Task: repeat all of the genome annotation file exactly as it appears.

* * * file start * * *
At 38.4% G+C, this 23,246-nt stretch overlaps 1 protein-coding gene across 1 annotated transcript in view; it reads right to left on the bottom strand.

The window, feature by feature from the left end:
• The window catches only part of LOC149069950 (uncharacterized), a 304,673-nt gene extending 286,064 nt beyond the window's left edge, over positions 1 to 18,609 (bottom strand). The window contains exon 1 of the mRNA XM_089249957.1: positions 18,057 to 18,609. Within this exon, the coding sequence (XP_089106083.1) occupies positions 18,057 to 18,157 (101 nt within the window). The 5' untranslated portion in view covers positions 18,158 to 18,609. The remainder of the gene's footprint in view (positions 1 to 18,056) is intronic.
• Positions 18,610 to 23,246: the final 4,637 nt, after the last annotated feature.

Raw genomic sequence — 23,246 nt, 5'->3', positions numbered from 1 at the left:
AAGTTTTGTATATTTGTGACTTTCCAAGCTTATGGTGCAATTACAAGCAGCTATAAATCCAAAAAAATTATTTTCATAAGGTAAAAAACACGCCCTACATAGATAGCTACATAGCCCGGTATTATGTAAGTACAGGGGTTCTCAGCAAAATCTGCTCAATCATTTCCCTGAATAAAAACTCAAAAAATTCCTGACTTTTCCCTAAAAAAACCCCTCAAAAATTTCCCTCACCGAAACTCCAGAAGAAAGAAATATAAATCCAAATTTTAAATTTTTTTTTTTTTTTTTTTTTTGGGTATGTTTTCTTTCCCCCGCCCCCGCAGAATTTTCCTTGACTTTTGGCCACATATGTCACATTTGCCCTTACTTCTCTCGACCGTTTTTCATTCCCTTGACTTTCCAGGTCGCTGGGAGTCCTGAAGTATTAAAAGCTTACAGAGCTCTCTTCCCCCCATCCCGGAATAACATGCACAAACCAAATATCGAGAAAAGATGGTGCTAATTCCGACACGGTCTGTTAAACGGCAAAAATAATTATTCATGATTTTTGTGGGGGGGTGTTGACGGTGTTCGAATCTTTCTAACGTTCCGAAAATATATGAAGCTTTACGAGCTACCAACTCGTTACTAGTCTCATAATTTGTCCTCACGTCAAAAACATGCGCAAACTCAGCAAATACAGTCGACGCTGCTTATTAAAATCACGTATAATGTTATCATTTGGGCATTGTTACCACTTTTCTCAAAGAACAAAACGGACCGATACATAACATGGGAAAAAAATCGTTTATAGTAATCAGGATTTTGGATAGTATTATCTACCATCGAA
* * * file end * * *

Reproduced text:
At 38.4% G+C, this 23,246-nt stretch overlaps 1 protein-coding gene across 1 annotated transcript in view; it reads right to left on the bottom strand.

The window, feature by feature from the left end:
• The window catches only part of LOC149069950 (uncharacterized), a 304,673-nt gene extending 286,064 nt beyond the window's left edge, over positions 1 to 18,609 (bottom strand). The window contains exon 1 of the mRNA XM_089249957.1: positions 18,057 to 18,609. Within this exon, the coding sequence (XP_089106083.1) occupies positions 18,057 to 18,157 (101 nt within the window). The 5' untranslated portion in view covers positions 18,158 to 18,609. The remainder of the gene's footprint in view (positions 1 to 18,056) is intronic.
• Positions 18,610 to 23,246: the final 4,637 nt, after the last annotated feature.

Raw genomic sequence — 23,246 nt, 5'->3', positions numbered from 1 at the left:
AAGTTTTGTATATTTGTGACTTTCCAAGCTTATGGTGCAATTACAAGCAGCTATAAATCCAAAAAAATTATTTTCATAAGGTAAAAAACACGCCCTACATAGATAGCTACATAGCCCGGTATTATGTAAGTACAGGGGTTCTCAGCAAAATCTGCTCAATCATTTCCCTGAATAAAAACTCAAAAAATTCCTGACTTTTCCCTAAAAAAACCCCTCAAAAATTTCCCTCACCGAAACTCCAGAAGAAAGAAATATAAATCCAAATTTTAAATTTTTTTTTTTTTTTTTTTTTTGGGTATGTTTTCTTTCCCCCGCCCCCGCAGAATTTTCCTTGACTTTTGGCCACATATGTCACATTTGCCCTTACTTCTCTCGACCGTTTTTCATTCCCTTGACTTTCCAGGTCGCTGGGAGTCCTGAAGTATTAAAAGCTTACAGAGCTCTCTTCCCCCCATCCCGGAATAACATGCACAAACCAAATATCGAGAAAAGATGGTGCTAATTCCGACACGGTCTGTTAAACGGCAAAAATAATTATTCATGATTTTTGTGGGGGGGTGTTGACGGTGTTCGAATCTTTCTAACGTTCCGAAAATATATGAAGCTTTACGAGCTACCAACTCGTTACTAGTCTCATAATTTGTCCTCACGTCAAAAACATGCGCAAACTCAGCAAATACAGTCGACGCTGCTTATTAAAATCACGTATAATGTTATCATTTGGGCATTGTTACCACTTTTCTCAAAGAACAAAACGGACCGATACATAACATGGGAAAAAAATCGTTTATAGTAATCAGGATTTTGGATAGTATTATCTACCATCGAA